by Dana Brown, FASLA, PLA, AICP, LEED AP
The 900-acre Pontilly area of New Orleans is composed of two moderate-income, minority-majority neighborhoods—Pontchartrain Park and Gentilly Woods. For decades, these neighborhoods have repeatedly experienced losses due to flooding and both were severely damaged by Hurricane Katrina with hundreds of homes destroyed.
In response, the neighborhoods collaborated to form the Pontilly Disaster Collaborative (PDC) that seeks solutions to localized flooding issues caused by rainfall events. PDC approached the New Orleans Redevelopment Authority (NORA), who had received ownership of many residential properties in Pontilly following Katrina, to utilize vacant lots for managing stormwater. A landscape architect at NORA recognized the value of the community organization’s idea and began seeking funding through the FEMA Hazard Mitigation Grant Program (HMGP).
The Pontilly Hazard Mitigation Project is funded through FEMA’s Hazard Mitigation Grant Program. It took enormous efforts by the NORA landscape architect and a FEMA representative to convince FEMA funders that green infrastructure should be constructed, not the administration’s standard catch basins, pipes, and canals. These women’s insistence on a higher standard The insistence by these women to set a higher standard resulted in the first FEMA project to employ green infrastructure as mitigation. NORA was awarded $15M for design and construction of this project.
Winners of the project include the engineering company CDM Smith serving as lead consultant with landscape architects Dana Brown & Associates (DBA) as sub-consultant. The project team analyzed the land cover, topography, and drainage system; modeled hydrologic and hydraulic processes; and designed stormwater management system alternatives to manage rainwater as close as possible to where it falls. This approach called for a distributed but connected series of green infrastructure facilities that detain, filter, and infiltrate stormwater runoff. The alternatives were evaluated for efficacy of flood risk reduction as well as providing many other benefits. HMGP funding requires proof through modeling that the economic value of benefits would equal or exceed the level of grant funding, which was provided through benefit-cost analysis (BCA).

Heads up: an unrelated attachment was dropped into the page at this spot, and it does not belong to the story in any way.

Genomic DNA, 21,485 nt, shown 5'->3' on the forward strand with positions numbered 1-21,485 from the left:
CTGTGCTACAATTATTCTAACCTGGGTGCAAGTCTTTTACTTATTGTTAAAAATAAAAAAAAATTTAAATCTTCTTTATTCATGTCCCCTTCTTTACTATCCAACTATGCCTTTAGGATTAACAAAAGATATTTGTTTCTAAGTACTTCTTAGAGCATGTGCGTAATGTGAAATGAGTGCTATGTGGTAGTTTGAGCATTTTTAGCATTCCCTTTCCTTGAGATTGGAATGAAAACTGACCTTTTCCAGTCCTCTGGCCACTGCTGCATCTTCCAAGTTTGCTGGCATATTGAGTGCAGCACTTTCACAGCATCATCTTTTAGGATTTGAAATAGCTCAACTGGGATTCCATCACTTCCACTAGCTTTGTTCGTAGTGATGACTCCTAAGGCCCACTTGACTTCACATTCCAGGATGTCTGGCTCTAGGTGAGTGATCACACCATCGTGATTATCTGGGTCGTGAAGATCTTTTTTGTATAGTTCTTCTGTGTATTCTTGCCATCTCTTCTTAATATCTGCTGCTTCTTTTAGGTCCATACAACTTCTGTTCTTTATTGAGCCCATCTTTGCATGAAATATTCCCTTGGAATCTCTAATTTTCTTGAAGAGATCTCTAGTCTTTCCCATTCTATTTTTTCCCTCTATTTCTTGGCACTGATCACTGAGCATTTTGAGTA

The HMGP grant is currently funding $13.5 M in construction of stormwater management interventions as retrofits in these older neighborhoods. Issues addressed include heavy clay soils, severe soil subsidence, and drainage pipes and pumps taxed beyond their capacity. Working with CDM Smith water resource engineers, DBA designed stormwater detention areas on residential lots on which owners did not want to rebuild, creating small open space areas known as stormwater parks. Bioretention cells at intersections in curb extensions, also known as street basins, and urban bioswales between curbs and sidewalks are being constructed. Parallel parking lanes on key streets are also being reconstructed with pervious pavers.
Models show significant reductions in flood water levels and in the number of properties potentially damaged. The BCA captured the value of air quality improvement, water quality improvement, and forthcoming tangible benefits such as strengthening of the social community, reduced air temperatures, and improved neighborhood walkability.
Dana Brown is a native of New Orleans, and has worked tirelessly to address the U.S. Environmental Protection Agency and Louisiana Department of Environment Quality requirements for water quality. She has written and revised chapters of the development code for several municipalities and parishes. She authored a manual to guide developers and design professionals in designing and implementing stormwater best management practices and organizes and leads dozens of stormwater workshops each year.